As in gas welding, stick welders deposit new metal into the weld area to fill gaps and boost strength. In fact, the word “stick” refers to the consumable welding rod, which you clamp into a hand-held welding tool. Electric welding rods come in numerous diameters and compositions designed for different applications, but in every case the metal rod is covered with a coating called flux. The flux coating vaporizes during use, creating a shield of inert gas that protects the weld for the few seconds that it remains in a molten state. Without this protective gas, the weld would oxidize rapidly while hot, ruining its strength and appearance. The most useful general-purpose stick welders require a 230 volt/50 amp circuit, and you can get a basic set of equipment for less than $300.
You simply drag the tip of the welding rod over the weld area to strike the arc. Skill in stick welding comes from learning how much electric power to dial into your machine for various situations, plus the experience required to learn to control the welding rod. The rod’s angle, its distance from the metal and the speed of its movement all have a bearing on success.
When I learned to weld 25 years ago in high school shop class, we used all the main welding processes. But right from the start, my favorite machine was the wire-feed arc welder. Back then, the cheapest wire-feed machines cost thousands of dollars and were designed exclusively for industrial use. Recently, however, small, lightweight wire-feed welders have hit the market. These new models do the same work as the old industrial machines, at less than 15 percent of the cost. You can buy an outfit for less than $350.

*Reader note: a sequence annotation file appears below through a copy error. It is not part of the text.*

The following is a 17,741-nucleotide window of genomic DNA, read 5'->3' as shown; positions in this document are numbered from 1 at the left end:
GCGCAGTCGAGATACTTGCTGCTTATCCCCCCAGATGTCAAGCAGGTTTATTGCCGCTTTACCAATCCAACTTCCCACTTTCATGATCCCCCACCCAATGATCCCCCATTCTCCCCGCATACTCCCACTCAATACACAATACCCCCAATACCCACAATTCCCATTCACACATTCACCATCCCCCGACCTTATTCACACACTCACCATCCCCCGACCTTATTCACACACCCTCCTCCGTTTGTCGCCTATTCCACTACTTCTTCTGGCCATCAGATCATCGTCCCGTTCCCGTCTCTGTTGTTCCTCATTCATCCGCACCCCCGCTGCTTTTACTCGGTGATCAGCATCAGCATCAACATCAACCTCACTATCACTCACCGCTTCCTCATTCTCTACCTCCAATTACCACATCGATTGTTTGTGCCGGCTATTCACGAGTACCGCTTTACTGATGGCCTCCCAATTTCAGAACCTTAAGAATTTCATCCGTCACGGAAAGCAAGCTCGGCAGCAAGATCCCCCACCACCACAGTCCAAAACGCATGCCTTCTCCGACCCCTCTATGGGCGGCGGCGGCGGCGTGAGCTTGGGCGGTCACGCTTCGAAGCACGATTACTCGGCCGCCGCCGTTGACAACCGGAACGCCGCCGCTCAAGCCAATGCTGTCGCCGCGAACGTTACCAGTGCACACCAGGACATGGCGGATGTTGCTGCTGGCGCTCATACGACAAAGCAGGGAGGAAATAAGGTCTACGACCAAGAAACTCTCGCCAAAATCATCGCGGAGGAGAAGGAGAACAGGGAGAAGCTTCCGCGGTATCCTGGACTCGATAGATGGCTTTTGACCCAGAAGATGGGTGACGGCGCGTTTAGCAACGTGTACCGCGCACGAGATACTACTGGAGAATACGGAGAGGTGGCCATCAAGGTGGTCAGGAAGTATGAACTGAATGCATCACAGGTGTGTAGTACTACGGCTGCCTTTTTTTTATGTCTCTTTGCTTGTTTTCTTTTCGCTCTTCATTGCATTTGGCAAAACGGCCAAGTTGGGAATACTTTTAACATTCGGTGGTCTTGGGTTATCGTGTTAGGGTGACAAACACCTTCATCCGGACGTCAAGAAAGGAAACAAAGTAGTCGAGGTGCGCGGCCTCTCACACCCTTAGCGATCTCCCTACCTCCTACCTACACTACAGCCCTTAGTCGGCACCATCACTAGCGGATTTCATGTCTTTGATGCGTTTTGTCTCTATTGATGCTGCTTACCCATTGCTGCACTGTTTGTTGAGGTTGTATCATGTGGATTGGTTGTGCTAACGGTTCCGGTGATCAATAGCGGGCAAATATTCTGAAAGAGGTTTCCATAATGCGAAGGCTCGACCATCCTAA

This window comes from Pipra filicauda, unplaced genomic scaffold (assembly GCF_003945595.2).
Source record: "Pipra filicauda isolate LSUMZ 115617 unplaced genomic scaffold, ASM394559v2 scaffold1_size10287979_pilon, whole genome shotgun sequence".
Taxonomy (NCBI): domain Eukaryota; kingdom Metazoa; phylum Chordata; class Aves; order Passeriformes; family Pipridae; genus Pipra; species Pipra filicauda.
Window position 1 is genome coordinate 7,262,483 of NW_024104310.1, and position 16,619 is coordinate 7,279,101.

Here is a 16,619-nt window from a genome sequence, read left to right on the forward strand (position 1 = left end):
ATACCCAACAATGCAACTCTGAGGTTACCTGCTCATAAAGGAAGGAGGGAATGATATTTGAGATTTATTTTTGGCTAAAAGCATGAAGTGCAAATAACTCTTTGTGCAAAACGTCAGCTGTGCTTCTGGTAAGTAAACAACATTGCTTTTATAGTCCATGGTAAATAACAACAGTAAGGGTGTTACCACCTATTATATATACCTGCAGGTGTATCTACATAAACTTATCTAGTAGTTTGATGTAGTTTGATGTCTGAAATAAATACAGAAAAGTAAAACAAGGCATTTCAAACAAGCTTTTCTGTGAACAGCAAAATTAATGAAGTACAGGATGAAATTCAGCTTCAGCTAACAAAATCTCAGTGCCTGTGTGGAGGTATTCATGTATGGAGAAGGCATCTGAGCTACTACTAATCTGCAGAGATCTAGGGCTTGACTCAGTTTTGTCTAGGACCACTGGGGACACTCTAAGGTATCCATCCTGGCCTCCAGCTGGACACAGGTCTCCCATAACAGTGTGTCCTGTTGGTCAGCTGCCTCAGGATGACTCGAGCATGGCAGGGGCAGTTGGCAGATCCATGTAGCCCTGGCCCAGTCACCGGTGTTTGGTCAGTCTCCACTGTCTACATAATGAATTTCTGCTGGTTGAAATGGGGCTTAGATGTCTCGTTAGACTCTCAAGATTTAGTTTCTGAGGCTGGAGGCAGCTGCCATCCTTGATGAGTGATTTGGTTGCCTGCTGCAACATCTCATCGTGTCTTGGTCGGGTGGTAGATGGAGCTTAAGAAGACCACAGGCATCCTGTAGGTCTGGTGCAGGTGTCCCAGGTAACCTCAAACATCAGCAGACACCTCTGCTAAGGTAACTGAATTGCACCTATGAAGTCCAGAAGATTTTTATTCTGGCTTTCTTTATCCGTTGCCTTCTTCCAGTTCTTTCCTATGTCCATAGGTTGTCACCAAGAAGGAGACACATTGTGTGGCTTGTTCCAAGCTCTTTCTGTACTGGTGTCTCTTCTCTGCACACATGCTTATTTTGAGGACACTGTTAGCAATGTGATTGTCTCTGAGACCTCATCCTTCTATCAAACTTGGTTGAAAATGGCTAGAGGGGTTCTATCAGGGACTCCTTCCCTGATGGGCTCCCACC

The low-cost wire-feed revolution starts with a spool of thin metal wire. When you press the trigger on the hand-held wire-feed gun, a strand of fresh welding wire flows out of the tip continuously, pulled off the spool by a motor drive system inside the welder. Like a stick-welding rod, the wire is electrically energized, so a blue arc jumps from its tip to the grounded metal part. The arc generates heat, which melts the wire and the surrounding metal. The wire adds metal to the weld pool, boosting strength and filling small joint gaps. Move the gun to push the molten weld pool along the seam. You can adjust wire feed rates to match the amount of wire deposited along the weld joint. Bottom line: Wire-feed welders produce a nice, neat weld even if you’re not a professional. Most people can get pretty good at it after just 20 minutes of practice.
Besides ease of use, wire-feed welders have three other advantages. First, they’re more efficient than stick welders, allowing useful machines to operate on normal 115 volt household circuits. Larger, 230 volt wire-feed machines do exist, but you often don’t need that much power. Second, they work exceptionally well on both thin and thick metals. Stick welders can be hard to control when welding metal less than three-sixteenths of an inch thick, and it’s possible to burn holes right through thin material.